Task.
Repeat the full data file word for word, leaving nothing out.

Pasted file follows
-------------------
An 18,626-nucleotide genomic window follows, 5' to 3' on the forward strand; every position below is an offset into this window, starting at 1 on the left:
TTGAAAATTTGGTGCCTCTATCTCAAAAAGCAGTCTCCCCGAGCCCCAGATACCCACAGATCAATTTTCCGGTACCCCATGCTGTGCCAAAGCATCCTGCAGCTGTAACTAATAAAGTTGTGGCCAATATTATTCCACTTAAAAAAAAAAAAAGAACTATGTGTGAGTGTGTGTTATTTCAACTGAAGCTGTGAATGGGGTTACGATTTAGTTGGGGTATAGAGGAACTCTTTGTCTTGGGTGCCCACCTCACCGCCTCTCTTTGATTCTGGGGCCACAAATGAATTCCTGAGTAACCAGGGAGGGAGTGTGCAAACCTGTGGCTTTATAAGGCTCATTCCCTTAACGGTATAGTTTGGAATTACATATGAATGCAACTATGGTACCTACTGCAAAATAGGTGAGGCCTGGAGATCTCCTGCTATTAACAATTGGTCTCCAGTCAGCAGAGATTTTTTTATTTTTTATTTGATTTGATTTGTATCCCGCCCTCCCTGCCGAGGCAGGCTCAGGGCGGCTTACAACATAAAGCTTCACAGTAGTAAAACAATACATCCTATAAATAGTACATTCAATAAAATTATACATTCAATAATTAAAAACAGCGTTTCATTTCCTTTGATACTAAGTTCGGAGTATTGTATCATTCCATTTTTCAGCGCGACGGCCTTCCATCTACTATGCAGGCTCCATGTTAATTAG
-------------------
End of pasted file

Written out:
An 18,626-nucleotide genomic window follows, 5' to 3' on the forward strand; every position below is an offset into this window, starting at 1 on the left:
TTGAAAATTTGGTGCCTCTATCTCAAAAAGCAGTCTCCCCGAGCCCCAGATACCCACAGATCAATTTTCCGGTACCCCATGCTGTGCCAAAGCATCCTGCAGCTGTAACTAATAAAGTTGTGGCCAATATTATTCCACTTAAAAAAAAAAAAAGAACTATGTGTGAGTGTGTGTTATTTCAACTGAAGCTGTGAATGGGGTTACGATTTAGTTGGGGTATAGAGGAACTCTTTGTCTTGGGTGCCCACCTCACCGCCTCTCTTTGATTCTGGGGCCACAAATGAATTCCTGAGTAACCAGGGAGGGAGTGTGCAAACCTGTGGCTTTATAAGGCTCATTCCCTTAACGGTATAGTTTGGAATTACATATGAATGCAACTATGGTACCTACTGCAAAATAGGTGAGGCCTGGAGATCTCCTGCTATTAACAATTGGTCTCCAGTCAGCAGAGATTTTTTTATTTTTTATTTGATTTGATTTGTATCCCGCCCTCCCTGCCGAGGCAGGCTCAGGGCGGCTTACAACATAAAGCTTCACAGTAGTAAAACAATACATCCTATAAATAGTACATTCAATAAAATTATACATTCAATAATTAAAAACAGCGTTTCATTTCCTTTGATACTAAGTTCGGAGTATTGTATCATTCCATTTTTCAGCGCGACGGCCTTCCATCTACTATGCAGGCTCCATGTTAATTAG